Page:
II. Operational Control in Practice


In Part I of this book, the focus was on providing the background to the IOC, the considerations behind planning and preparing for the operating day, the nature of regular and irregular operations and, of course, the people involved in running the centre. What is often under-appreciated or completely misunderstood is the level of intensity that typifies operational activity and the thinking processes that underpin problem-solving and decision-making processes.

The intention for Part II is to demonstrate how Controllers (and Dispatchers) in an IOC actually go about this process. Thus, the focus of the scenario chapters is to demonstrate the ways in which Controllers manage problems, offering an insight into the thought processes that might occur, how and why Controllers gather specific intelligence, discerning relevant from erroneous information, how they create options and then select one over another as the preferred solution to a problem. This level of knowledge is hard to locate, being difficult to capture and even more difficult to portray in terms of assisting others learning the task. Identifying a problem and its factors, and listing options and ideal solutions, is relatively straightforward. However, having an inkling into the mindset of the more experienced Controllers is the key to accessing this level of thinking.

The first of these chapters aims to bridge the gap between Part I descriptions and Part II scenarios, providing some clarity about the depth of communication and interactivity that typically takes place during disruptions. The following three chapters detail the high-level information gathering, thought processes, and action steps taken within the IOC in terms of disruption management.

Chapters 6 and 7 explore IOC processes with regard to two weather disruptions, while Chapter 8 demonstrates similar processes in an engineering disruption. These three chapters use anecdotally based scenarios to replicate representative operational situations, with explicit commentary complete with depictions of activity displayed on a series of progressive Gantt charts to help explain the ways in which the IOC manages each situation. To assist the reader to follow the scenario carefully, the appropriate Gantt chart is provided on the facing, or following page, while the text describes the gradual unfolding of an event with the current status of the scenario at key touch-points. To help identify IOC processes in train at any time, the following icons are used to inform of the particular process occurring at any time in relation to an event.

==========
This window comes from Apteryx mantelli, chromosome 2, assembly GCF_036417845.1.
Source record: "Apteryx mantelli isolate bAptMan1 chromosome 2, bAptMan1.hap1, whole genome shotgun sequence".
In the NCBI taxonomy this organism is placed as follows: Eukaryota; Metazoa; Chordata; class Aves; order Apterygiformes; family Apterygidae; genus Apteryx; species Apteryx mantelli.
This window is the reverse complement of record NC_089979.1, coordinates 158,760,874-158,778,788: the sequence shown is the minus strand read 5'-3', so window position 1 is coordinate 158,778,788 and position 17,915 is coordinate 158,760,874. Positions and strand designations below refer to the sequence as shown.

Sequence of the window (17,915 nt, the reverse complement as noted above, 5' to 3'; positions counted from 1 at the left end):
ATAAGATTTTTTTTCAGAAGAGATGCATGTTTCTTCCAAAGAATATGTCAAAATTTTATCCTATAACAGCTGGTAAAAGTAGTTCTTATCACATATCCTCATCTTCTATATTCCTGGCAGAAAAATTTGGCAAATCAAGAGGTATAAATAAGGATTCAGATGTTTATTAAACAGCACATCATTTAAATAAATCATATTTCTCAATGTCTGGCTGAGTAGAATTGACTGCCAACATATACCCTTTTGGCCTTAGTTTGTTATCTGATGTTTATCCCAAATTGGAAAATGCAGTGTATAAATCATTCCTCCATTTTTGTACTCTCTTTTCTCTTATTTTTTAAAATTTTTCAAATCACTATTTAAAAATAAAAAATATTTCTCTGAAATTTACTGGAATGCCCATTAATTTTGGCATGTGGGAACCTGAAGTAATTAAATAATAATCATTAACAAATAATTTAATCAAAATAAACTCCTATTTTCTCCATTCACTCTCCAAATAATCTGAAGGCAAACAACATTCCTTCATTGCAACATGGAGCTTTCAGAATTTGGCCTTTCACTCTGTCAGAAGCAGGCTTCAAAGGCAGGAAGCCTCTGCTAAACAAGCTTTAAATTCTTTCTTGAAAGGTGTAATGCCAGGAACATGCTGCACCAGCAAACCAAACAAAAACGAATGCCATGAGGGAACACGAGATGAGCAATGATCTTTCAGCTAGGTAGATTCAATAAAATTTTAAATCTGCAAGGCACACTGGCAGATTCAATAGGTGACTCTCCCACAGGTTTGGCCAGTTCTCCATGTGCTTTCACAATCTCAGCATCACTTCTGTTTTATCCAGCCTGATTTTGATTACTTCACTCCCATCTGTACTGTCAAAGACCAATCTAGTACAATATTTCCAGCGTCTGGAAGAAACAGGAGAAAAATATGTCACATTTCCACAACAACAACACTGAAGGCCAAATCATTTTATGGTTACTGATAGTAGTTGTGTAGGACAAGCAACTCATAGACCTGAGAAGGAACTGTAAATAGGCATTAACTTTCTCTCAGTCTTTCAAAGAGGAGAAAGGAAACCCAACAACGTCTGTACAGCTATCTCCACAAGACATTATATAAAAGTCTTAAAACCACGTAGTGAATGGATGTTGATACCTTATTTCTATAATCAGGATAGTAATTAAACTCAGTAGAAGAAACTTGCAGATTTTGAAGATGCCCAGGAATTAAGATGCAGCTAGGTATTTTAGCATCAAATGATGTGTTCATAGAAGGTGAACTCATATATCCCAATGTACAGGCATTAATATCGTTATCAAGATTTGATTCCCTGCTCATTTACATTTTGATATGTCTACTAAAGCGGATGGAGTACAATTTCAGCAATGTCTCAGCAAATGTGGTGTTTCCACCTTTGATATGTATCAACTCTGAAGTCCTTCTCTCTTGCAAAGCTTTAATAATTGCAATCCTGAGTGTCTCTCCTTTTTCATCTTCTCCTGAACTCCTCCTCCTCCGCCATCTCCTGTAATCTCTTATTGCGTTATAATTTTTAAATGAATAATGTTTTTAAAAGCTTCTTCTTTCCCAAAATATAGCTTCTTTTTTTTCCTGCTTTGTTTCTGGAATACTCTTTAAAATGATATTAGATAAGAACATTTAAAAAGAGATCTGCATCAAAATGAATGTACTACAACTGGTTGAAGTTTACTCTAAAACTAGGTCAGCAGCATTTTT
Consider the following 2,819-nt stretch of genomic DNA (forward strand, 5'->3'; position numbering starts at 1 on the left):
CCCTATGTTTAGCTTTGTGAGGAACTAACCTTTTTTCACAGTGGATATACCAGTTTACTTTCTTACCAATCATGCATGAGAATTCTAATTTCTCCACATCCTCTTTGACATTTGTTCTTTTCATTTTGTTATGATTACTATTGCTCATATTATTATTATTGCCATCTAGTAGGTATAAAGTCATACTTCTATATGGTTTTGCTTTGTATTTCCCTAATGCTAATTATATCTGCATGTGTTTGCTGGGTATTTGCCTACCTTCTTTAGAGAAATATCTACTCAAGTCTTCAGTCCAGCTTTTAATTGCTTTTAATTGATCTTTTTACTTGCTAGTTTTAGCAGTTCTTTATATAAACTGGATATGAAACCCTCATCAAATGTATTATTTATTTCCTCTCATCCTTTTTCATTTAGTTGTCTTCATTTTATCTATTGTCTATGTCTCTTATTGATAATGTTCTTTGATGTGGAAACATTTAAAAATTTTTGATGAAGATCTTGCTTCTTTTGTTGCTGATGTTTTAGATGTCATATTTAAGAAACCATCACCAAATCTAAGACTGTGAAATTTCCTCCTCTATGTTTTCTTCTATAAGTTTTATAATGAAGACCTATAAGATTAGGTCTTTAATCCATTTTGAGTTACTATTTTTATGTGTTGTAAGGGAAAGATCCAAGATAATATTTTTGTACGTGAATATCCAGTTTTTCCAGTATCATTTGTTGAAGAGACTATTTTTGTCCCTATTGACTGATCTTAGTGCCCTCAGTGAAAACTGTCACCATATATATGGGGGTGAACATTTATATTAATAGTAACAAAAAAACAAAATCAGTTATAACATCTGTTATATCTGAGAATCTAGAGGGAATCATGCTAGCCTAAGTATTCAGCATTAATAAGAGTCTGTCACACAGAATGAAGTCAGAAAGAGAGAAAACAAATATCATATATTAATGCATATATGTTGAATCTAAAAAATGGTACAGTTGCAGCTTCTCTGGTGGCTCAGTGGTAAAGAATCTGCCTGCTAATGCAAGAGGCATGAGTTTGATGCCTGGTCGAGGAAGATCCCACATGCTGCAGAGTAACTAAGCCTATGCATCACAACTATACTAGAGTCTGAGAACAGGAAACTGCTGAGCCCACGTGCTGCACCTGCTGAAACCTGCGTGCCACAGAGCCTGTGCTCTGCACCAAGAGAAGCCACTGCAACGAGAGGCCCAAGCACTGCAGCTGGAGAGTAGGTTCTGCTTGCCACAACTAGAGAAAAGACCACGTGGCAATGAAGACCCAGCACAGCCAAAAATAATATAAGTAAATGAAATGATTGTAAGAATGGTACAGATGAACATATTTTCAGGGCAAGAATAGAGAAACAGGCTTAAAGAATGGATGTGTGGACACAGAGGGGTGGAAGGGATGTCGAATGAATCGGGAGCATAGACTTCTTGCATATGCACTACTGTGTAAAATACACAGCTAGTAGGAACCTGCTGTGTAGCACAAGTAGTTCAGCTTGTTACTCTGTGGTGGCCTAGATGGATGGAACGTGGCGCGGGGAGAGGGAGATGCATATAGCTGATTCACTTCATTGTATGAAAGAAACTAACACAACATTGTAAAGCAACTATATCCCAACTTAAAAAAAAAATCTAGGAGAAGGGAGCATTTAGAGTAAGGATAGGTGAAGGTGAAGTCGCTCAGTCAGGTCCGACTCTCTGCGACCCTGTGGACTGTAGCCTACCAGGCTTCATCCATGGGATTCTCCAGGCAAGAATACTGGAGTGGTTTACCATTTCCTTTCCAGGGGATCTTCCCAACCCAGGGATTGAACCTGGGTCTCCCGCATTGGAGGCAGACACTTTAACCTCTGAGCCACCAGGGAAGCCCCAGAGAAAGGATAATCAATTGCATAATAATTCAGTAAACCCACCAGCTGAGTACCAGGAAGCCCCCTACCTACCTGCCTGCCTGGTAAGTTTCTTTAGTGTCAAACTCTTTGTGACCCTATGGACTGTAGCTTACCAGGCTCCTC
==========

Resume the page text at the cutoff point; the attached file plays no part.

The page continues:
Finally, Chapter 9 provides a glimpse of the future IOC, the challenges facing it, and the tools and staff required to operate it.

Scenario-based Information Flows


Chapter 5 is written specially to help bridge the gap between the foundation chapters in Part I of the book, and the scenario-based chapters to follow. Figure 2.1 in Chapter 2 features the key internal relationships among players in the IOC. The range of functional areas included is not exhaustive and certainly varies from airline to airline. But the main purpose is to appreciate the numerous responsibilities and tasks that need to be undertaken in an airline operational environment, whether the roles are segregated as shown in the figure or whether they are contained within the control of a lesser number of individuals. The principal thrust of Chapter 5 is to demonstrate how just a few, selected primary roles might be expanded to explain the deeper levels of communication and involvement that occur not only among the players in the IOC but in terms of the supporting and complementary roles external to the group, such as senior staff, support staff, role specialists and external organisations. What also needs to be kept in mind is that time is of the essence, and as such, all these communications need to happen as quickly as possible. The selection of primary roles is reflected in Figure 5.1.


An engineering disruption occurs at the airline’s home base. The IOC has been alerted by Maintenance Watch to a technical problem with an aircraft. At this stage, the Engineers attending the aircraft cannot provide an ETS.

IOC Roles

The roles selected in Figure 5.1 present a greatly abridged version of the list in Figure 2.1, showing only a small number of the key functions drawn into this particular problem. Naturally, more roles may become involved in the course of managing a disruption, as will be shown in following chapters, but those disclosed in the current scenario focus on a few key areas. Figures 5.2 to 5.7 present these functional areas as ‘contact trails’ revealing some of the supporting roles and relationships. It must be taken into account that as all airlines differ markedly, the roles, titles, and the number of levels and hence ‘trails’ shown vary enormously. Doubtless, each of these figures could be greatly exploded, but they are

shown here to provide at least a basic understanding of some of these relationships.

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